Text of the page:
EU leaders have imposed sanctions on Russian coal

European leaders on Thursday approved a ban on Russian coal, a source of imported energy that would be the easiest to replace, rather than punishing Russia for reports of atrocities in Ukraine.

Initially expected to arrive on Wednesday but has been delayed due to extended discussions among EU officials, the bloc’s latest round of sanctions includes a plan to cut Russian coal in four months. The original proposal suggested a brief, three-month withdrawal.

The slight slowdown in the decision-making process reflects the challenges of reaching an agreement on sanctions among the 27 member states, especially some bloc countries that are more dependent on Russian power than others. Sanctions must be approved by all member states.

And there were concerns that cutting off coal supplies could hurt the European Union more than Russia. Although the European Union relies on Russian coal, the bloc could easily replace it by importing from other countries rather than replacing natural gas and oil. But a ban on coal from Russia could push up energy prices for European consumers, due to existing shortages in the bloc, according to Ristad Energy, a consulting firm. Carlos Torres Diaz, a senior vice president at Ristad, called the possible sanctions “a double-edged sword.”

According to the European Union’s statistics office, Eurostat, 47 percent of coal coming to the European Union in 2019 was imported from Russia, making the country the most important supplier of energy. European Commission President Ursula von der Leyen estimates that coal is worth four billion euros a year.

Each member state has different energy needs, and Germany, the largest economy in the bloc, is among the most dependent on Russian power overall. About half of Germany’s coal imports come from Russia, up from last year 32.2 billion, according to official figures. Most used in power generation and power generation in the German steel industry.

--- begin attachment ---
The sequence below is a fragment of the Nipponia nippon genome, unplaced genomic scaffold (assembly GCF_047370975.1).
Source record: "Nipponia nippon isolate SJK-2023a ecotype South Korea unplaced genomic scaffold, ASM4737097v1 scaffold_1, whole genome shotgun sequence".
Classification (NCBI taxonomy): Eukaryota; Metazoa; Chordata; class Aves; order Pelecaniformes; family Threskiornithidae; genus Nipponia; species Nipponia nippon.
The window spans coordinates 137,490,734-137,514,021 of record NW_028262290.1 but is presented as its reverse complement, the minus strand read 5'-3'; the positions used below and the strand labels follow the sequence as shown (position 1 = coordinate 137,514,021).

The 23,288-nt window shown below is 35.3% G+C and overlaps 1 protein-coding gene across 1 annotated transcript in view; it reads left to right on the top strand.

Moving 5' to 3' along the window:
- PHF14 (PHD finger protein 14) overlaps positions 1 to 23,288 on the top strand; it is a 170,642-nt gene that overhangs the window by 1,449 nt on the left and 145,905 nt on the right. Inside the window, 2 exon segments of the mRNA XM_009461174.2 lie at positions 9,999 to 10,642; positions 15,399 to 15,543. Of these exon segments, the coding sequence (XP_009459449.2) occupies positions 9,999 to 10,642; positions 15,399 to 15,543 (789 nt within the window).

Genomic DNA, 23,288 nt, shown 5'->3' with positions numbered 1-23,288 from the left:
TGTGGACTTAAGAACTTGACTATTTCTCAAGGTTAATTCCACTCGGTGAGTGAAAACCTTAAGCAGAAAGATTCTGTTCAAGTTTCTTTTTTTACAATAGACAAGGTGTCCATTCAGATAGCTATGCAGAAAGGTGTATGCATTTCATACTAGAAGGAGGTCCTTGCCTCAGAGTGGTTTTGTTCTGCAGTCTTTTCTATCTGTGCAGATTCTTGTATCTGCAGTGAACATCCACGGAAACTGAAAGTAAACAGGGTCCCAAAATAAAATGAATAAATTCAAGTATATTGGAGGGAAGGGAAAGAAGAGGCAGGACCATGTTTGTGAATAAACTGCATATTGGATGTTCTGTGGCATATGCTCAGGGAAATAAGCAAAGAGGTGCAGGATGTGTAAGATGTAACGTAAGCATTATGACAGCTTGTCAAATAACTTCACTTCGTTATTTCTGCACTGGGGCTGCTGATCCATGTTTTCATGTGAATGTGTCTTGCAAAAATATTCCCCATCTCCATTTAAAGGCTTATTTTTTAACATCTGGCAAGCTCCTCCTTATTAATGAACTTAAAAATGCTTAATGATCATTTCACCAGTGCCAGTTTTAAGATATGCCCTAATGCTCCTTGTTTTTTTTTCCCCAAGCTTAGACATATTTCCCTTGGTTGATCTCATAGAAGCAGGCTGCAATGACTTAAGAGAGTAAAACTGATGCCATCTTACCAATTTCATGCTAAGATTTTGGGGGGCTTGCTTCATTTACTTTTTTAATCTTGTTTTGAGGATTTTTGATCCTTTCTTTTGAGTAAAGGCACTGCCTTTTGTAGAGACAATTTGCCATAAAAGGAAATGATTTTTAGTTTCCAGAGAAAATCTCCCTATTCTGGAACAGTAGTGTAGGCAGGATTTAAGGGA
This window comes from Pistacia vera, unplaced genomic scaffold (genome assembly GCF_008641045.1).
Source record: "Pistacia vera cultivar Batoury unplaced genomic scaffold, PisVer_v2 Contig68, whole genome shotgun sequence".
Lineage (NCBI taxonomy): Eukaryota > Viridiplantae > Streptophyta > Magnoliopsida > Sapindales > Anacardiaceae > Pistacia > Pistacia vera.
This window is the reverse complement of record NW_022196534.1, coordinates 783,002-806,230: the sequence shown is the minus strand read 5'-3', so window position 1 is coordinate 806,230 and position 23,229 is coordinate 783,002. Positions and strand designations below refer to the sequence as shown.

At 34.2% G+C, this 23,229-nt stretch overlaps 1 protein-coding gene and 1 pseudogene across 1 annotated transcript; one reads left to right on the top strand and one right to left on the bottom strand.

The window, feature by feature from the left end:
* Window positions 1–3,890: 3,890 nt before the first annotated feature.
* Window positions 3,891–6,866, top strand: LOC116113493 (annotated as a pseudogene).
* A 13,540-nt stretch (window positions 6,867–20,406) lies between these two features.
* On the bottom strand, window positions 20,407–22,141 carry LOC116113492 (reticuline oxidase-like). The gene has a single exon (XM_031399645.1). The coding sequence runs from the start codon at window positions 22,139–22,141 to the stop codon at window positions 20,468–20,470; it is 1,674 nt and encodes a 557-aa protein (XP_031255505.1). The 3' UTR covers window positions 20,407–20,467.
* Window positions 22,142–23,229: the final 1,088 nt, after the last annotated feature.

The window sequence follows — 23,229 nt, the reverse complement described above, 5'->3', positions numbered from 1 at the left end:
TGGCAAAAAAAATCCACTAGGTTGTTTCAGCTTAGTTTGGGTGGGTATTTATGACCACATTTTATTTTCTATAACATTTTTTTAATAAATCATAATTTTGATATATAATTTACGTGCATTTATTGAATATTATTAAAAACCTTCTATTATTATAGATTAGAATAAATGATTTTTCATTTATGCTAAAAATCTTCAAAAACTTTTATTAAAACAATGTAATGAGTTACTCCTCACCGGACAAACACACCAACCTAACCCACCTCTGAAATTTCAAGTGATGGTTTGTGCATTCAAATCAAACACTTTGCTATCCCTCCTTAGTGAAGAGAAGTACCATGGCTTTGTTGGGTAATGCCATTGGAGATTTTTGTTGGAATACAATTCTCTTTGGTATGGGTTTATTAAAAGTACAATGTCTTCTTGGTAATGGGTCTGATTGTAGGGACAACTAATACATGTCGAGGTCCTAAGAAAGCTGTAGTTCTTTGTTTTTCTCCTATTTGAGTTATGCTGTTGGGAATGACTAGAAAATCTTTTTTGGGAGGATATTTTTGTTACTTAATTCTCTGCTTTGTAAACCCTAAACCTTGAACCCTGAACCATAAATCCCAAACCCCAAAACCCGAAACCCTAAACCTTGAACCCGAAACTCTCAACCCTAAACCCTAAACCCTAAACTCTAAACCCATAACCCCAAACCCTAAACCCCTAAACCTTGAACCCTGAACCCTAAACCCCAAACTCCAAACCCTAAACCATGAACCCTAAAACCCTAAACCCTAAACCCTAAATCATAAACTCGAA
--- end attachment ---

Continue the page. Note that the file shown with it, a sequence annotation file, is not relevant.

Lignite, or brown coal, the only fossil fuel still mined in Germany, is burned to generate energy. It is the dirtiest fossil fuel, which is essential for efforts to stop burning coal. But 2021 proved to be less windy than expected, hurting the country’s wind power efforts and leading to a nearly 5 percent increase in coal-fired power for the year.

The government of Chancellor Olaf Schulz last year planned to release coal for the country at the beginning of the next decade, and last month, Vice Chancellor and Economy Minister Robert Habek said Germany would aim to free itself from Russian coal. At the end of summer

“We are well prepared for how we will enforce the coal embargo,” Mr Habek said on Wednesday.

Diplomats in Brussels said there were Germany and other countries More time has been sought for negotiations to complete existing orders and close existing contracts before the measure is implemented.

German companies have already renegotiated agreements with other coal-exporting countries, Mr Habek said. However, shipments already ordered and operated from Russia will not be stopped or returned, he added. “If we return those ships, we could run into shortages,” he told reporters in Berlin.

According to the German Coal Importers Association, an industry group representing companies that rely on coal supplies from abroad could help fill the gap by reducing coal imports from Russia to the United States, Colombia and South Africa.

In a telephone call Wednesday, Mr. Scholes and Colombian President Evan Duque Marquez discussed the war and the power in Ukraine, the chancellor’s office said.

Australia supplied about one-third of the European Union’s coal imports in 2019. Australian markets have already reported an increase in their coal prices, as European companies have come to them to inquire about energy.

Poland is the European Union country that still relies heavily on coal. Although most of the country’s coal is mined internally, about 20 percent was imported from Russia last year.

Last month, Polish Prime Minister Mateus Morawiki proposed legislation to ban coal imports from Russia.

Shutting down Russia’s oil and natural gas will prove much more difficult. In the first three months of the year, Germany reduced its dependence on gas from Russia by 15 percent, according to Mr Habek. But industry leaders have warned against imposing sanctions on Russian natural gas, saying it could lead to significant job losses in the chemical, mining and pharmaceutical sectors.

Mr Habeck has introduced draft legislation to accelerate the expansion of renewable energy in Germany, focusing on more production through wind and solar energy.

But it will take several years to build the new terminal, which will allow liquefied natural gas to reach ships, proposing a replacement for Russian gas coming through the pipeline. And even if the approval processes are streamlined, it could take years for the terminals to be able to replace Germany’s energy mix of about 22 percent from natural gas.

Matina Stevis-Gridneff Contributing Reporting.

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